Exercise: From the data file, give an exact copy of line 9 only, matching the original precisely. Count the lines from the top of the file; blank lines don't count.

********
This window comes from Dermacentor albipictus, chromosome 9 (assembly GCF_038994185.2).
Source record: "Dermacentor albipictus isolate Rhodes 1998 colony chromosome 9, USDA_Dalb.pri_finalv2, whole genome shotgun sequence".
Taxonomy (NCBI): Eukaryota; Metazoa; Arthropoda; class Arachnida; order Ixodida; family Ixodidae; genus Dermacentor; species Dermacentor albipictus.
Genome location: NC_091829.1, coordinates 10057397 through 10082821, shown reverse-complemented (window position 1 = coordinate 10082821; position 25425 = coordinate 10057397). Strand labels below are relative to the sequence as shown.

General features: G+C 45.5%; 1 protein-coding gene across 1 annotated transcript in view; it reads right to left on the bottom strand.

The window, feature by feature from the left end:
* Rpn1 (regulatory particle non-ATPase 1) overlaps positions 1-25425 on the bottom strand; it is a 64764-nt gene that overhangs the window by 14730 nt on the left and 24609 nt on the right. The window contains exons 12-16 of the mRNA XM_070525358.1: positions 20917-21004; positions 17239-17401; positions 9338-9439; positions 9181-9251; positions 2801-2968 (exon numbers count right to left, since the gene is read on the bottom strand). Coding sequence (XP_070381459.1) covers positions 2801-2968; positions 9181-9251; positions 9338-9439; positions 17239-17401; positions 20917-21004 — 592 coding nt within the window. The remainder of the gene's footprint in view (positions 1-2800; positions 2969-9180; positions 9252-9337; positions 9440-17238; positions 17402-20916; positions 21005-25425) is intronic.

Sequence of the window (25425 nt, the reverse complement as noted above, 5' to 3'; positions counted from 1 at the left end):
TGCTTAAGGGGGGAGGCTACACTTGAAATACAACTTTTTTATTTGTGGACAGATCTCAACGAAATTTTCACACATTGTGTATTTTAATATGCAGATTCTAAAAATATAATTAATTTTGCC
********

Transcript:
TGCTTAAGGGGGGAGGCTACACTTGAAATACAACTTTTTTATTTGTGGACAGATCTCAACGAAATTTTCACACATTGTGTATTTTAATATGCAGATTCTAAAAATATAATTAATTTTGCC